[Photo in Tompkins Square Park in 2010 by Shirley Dluginski]
Musician David Peel, a longtime East Village resident and fixture at marches and demonstrations the past five decades, died today. He was 73.
Last Friday, Peel suffered a massive heart attack and was in critical condition at the VA Hospital. He was expected to have bypass surgery this week.
He is best known for his seminal counter-culture albums, such as 1968's "Have a Marijuana" on Elektra Records, with his band the Lower East Side.
His 1972 record "The Pope Smokes Dope" on Apple was produced by John Lennon and Yoko Ono.
He was born David Rosario on Aug. 1, 1943 in Brooklyn. He served for several years in the Army.
According to an obituary at Celebstoner:
With the '60s countercultural revolution beginning to take shape, Peel moved to San Francisco, where he dove into the new hippie scene. When Peel came back to New York, he picked up a guitar and started writing songs and leading singalongs in Washington Square Park.
Peel took the name because he was prone to smoking banana peels. "It looked like grass," he told High Times in 1977. "We kept it in vials and called it banana grass."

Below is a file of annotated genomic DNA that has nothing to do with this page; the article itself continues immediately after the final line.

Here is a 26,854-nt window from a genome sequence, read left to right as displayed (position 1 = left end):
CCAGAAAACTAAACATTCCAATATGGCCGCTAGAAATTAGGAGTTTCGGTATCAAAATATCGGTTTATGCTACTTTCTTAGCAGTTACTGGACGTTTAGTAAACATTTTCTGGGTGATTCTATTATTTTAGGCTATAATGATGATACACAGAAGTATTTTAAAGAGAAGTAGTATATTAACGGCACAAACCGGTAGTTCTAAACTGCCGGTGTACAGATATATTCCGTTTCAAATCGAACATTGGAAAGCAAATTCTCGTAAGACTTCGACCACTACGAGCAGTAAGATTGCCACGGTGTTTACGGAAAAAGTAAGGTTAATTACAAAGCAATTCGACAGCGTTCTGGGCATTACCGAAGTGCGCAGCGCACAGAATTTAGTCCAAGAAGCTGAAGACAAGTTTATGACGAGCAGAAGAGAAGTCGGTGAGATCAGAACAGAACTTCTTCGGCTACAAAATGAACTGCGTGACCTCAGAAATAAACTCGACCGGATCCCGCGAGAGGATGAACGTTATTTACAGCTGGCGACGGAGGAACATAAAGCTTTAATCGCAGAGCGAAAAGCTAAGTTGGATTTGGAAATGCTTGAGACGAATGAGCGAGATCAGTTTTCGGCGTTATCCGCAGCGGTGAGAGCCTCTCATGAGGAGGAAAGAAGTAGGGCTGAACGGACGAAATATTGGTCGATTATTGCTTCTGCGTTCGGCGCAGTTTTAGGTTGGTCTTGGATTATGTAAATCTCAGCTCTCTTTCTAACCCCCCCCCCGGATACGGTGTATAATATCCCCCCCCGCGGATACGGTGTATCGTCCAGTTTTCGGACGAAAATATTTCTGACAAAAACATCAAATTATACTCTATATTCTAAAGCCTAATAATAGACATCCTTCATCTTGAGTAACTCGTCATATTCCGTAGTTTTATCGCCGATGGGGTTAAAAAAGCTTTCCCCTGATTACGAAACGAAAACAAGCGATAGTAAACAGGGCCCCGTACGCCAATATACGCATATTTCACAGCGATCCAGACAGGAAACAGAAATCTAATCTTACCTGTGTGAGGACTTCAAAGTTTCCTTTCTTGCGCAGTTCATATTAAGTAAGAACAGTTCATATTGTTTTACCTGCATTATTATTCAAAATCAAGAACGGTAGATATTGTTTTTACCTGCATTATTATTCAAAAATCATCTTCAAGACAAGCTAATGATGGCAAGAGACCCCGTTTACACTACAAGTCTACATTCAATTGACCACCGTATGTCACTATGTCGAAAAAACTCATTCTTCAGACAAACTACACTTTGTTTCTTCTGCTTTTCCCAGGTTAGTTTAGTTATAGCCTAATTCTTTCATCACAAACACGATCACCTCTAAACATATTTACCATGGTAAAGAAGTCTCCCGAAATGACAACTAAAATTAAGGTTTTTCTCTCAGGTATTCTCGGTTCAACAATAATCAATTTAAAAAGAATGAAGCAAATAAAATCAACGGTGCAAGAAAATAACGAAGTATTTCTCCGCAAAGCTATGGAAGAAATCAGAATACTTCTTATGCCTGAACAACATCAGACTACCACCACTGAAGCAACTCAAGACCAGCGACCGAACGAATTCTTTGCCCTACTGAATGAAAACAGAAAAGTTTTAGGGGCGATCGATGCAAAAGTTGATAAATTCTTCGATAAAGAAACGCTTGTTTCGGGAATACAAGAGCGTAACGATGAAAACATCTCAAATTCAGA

One day in 1968, Elektra Records A&R rep Danny Fields heard Peel and his gang of protestors singing in the park. In the 2015 documentary, "Danny Says," Peel recalled:
"I met Danny Fields in 1968, He brought me to Max's Kansas City and bought me a steak dinner. How could I say no to a steak dinner when I was used to eating pizza all my life on the street?"
Fields signed David Peel & the Lower East Side to a two-record contract.
An April 2012 feature in The New York Times noted how a new generation had discovered Peel.
He was a regular last fall at the Occupy Wall Street movement’s Zuccotti Park encampment, and now shows up in Union Square to jam with the Occupy protesters there.
Peel was also a regular during the summer concerts in Tompkins Square Park. He lived on Avenue B. He was unmarried and didn't have any known family members.
His friend Steve Bloom wrote for Celebstoner:
Wherever Peel was, with his loud voice and boisterous personality, you couldn't miss him ... Peel, who answered the phone, "Yo, yo, yo" and had a characteristic stutter, will be missed.
The Times article from 2012 noted that "he planned to continue to sing on the streets and in the parks downtown 'until the day I drop dead and go to rock ’n’ roll heaven.'"
Updated: Billboard published an obituary here.
Thank you David Peel. You made a difference to this Big Apple teenager.— Jody Denberg (@JodyDenberg) April 6, 2017
I was proud to be a New York City Hippie!https://t.co/9Ya2ooR2Sl
A part of my childhood is gone. RIP #davidpeel— EdenBrower (@edenbrower) April 6, 2017